On Tuesday, the 22-2 Houston Comets completed the first sweep of the season against the 7-16 Utah Starzz.
Tonight, the 14-9 Cleveland Rockers are in the Delta Center at 7 with a chance to make it a two-year sweep of the Starzz - they are 7-0 all-time against Utah - and improve their chances of qualifying for the four-team WNBA playoffs."They are a team that has the potential to win the whole thing," said Utah coach Frank Layden. "The best team is Houston, who is having internal problems (squabbles over shooting rights between Cynthia Cooper and Sheryl Swoopes). . . .
"The team with the most opportunity to knock (defending WNBA-champion Houston) out of the box is Cleveland," Layden said.
Cleveland beat Houston in the Compaq Center last week. The last time Utah played Cleveland - July 25 - was the last time Denise Taylor coached the Starzz. It was a 69-59 Rocker win, another game in which the Starzz had a lead late (53-49 with 8:05 left) and lost it.
The Rockers are the most physical inside team in the league, with 6-foot-5 Isabelle Fijalkowski, 6-3 Eva Nemcova, 6-3 Janice Braxton, 6-2 Rushia Brown and 6-3 Raegan Scott of Orem, who played for the Starzz part of last year.
The Starzz - despite 7-2 Margo Dydek, 6-5 Elena Baranova (out another game or two with a sprained ankle) and the 6-2 pair of Wendy Palmer and Olympia Scott - aren't known for inside toughness.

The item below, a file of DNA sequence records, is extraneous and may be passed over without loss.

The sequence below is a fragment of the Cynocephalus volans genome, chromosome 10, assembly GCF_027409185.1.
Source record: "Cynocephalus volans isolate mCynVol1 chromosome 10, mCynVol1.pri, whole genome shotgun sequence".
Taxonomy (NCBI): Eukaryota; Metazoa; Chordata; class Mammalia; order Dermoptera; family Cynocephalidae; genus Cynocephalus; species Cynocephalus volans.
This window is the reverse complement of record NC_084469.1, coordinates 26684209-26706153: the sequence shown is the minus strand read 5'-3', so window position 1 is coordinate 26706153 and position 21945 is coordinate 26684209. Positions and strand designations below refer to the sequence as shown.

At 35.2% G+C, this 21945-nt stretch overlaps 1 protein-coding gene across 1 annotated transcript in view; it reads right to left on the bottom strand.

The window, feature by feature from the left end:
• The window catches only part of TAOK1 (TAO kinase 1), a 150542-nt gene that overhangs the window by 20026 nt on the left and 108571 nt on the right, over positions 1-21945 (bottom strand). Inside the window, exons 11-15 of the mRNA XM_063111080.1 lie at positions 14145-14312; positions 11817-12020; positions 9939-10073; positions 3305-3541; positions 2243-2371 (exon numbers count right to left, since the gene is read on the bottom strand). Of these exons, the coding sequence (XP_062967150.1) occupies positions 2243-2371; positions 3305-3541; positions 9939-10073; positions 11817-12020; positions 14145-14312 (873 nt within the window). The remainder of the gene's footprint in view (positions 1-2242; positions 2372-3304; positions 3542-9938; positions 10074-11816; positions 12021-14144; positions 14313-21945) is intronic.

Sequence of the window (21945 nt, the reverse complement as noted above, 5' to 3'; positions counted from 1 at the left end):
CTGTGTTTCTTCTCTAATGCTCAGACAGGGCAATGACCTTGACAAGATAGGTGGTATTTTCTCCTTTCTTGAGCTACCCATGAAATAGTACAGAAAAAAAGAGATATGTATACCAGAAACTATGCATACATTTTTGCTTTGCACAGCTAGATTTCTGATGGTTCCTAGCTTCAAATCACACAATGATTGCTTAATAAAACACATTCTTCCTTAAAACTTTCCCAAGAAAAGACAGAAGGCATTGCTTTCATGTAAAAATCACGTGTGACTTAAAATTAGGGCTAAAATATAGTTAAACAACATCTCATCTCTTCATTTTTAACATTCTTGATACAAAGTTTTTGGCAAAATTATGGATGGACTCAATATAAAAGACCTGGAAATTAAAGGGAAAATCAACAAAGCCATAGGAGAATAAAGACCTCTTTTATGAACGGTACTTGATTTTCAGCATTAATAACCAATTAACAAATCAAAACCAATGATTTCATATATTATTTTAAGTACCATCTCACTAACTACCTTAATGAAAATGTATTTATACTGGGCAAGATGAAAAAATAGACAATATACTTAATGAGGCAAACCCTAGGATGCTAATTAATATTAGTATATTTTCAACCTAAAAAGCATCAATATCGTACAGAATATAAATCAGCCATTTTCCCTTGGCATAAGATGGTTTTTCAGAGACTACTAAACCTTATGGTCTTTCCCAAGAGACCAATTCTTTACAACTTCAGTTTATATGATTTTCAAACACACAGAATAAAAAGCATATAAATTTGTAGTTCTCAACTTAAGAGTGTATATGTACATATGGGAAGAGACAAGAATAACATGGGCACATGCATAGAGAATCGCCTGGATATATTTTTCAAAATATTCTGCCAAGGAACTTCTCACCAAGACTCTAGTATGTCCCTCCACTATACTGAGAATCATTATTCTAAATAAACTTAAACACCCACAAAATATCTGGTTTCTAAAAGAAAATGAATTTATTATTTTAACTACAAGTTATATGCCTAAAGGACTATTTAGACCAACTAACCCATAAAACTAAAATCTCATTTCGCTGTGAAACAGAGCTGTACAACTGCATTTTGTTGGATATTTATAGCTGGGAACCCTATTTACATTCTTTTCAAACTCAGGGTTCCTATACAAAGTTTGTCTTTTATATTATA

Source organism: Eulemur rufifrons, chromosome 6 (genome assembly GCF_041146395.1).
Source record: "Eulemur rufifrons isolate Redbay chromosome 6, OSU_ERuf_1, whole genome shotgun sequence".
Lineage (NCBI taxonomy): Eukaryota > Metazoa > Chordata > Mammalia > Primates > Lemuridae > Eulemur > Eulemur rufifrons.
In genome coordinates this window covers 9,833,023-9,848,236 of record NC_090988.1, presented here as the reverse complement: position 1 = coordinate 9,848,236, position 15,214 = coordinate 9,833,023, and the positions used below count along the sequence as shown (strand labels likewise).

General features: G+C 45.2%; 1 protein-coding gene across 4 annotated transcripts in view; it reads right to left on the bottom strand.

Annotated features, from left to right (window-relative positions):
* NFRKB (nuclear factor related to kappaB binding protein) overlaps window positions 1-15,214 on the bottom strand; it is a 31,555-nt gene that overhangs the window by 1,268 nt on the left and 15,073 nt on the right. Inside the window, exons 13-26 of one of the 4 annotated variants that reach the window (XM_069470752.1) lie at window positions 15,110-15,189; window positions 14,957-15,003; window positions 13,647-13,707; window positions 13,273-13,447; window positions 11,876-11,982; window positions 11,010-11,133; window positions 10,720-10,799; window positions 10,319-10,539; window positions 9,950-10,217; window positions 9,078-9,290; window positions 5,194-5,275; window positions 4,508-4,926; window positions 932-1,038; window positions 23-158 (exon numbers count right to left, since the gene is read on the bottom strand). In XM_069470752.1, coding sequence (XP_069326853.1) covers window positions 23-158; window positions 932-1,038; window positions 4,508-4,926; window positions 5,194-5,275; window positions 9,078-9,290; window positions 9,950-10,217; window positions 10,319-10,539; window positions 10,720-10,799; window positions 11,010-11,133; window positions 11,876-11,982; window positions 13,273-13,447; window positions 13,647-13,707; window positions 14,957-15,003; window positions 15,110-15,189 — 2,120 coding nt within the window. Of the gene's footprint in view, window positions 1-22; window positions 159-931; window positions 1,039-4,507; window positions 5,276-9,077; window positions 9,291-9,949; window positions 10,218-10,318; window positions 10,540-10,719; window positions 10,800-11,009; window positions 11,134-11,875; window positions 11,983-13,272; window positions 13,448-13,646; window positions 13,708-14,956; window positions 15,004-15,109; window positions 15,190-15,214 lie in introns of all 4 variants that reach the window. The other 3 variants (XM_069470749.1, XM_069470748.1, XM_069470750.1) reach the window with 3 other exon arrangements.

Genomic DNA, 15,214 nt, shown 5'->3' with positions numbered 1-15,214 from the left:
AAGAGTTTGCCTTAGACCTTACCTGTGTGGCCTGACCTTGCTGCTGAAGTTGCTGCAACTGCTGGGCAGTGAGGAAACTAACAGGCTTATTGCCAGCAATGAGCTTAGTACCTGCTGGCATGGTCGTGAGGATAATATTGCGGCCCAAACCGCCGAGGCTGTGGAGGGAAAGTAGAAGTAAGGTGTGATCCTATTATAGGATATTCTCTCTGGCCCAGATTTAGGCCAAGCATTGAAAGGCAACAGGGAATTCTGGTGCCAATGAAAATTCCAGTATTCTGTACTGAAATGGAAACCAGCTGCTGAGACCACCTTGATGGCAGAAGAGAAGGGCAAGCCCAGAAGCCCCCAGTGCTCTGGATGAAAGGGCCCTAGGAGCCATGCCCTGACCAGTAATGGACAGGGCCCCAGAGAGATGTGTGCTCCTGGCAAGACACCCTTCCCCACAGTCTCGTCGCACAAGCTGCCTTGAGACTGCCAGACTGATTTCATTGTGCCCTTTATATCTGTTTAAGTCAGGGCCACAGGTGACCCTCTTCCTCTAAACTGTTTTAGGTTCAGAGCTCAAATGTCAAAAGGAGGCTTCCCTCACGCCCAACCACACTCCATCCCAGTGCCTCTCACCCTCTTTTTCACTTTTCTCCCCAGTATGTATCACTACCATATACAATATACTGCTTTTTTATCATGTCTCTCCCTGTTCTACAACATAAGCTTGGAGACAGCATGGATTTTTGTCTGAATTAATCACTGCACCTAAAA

Palmer and Scott can hold their own but are outsized by the Rockers. Dydek, who is just starting to learn what aggressive play is all about, has played Fijalkowski in Europe, with Dydek's team winning the last meeting in Euro finals.
Because she's familiar with Fijalkowski and because the Starzz haven't beaten the Rockers, Dydek was asked if she wants to beat Cleveland more than other teams.
"Any team, I want to beat. Cleveland, Houston, whatever," Dydek said.
Layden says he's unsure if Utah's inside softness is physical or mental. If it's physical, it can be fixed. If it's mental, "it may be irrevocable," he said.
Saying his team "got beat up pretty good" Tuesday by Houston, Layden wonders what the Starzz will do against the Rockers. "If these guys come in here (Thursday) and beat us up, then you've got to have some concern. You've got to play good at home.
"I'm not saying you've always got to win at home," he said, adding that the Starzz must start making it uncomfortable for teams to come to the Delta Center.
Meanwhile, Dydek says she is becoming more comfortable - not to losing but in increased confidence with the extra schooling Layden's staff is giving her. And she sees more spirit in the team.
"When we start to lose, we don't believe in ourselves," she said.
Coaches are working with her, getting her to move toward the basket for shots rather than to shoot the fadeaway she's been using. And there are other tips.
"Sometimes it's just little things I think everyone knows but don't think about it," she said.
NOTEZZ: Parents of four players are visiting Salt Lake City this week, and Layden took them to lunch Wednesday . . . Also visiting is Dydek's 16-year-old sister Marta (pronounced Martha), who arrived on a 9 p.m. flight Tuesday during the Houston game. Kashka Dydek, the eldest sister who's been living with Margo and going to school all summer, went to pick up Marta. Marta is a member of Poland's junior national basketball team. She is 6-3 . . . Tuesday's "thank Frank" night with $1 upper-bowl tickets brought out 15,657, a Starzz' home-attendance record.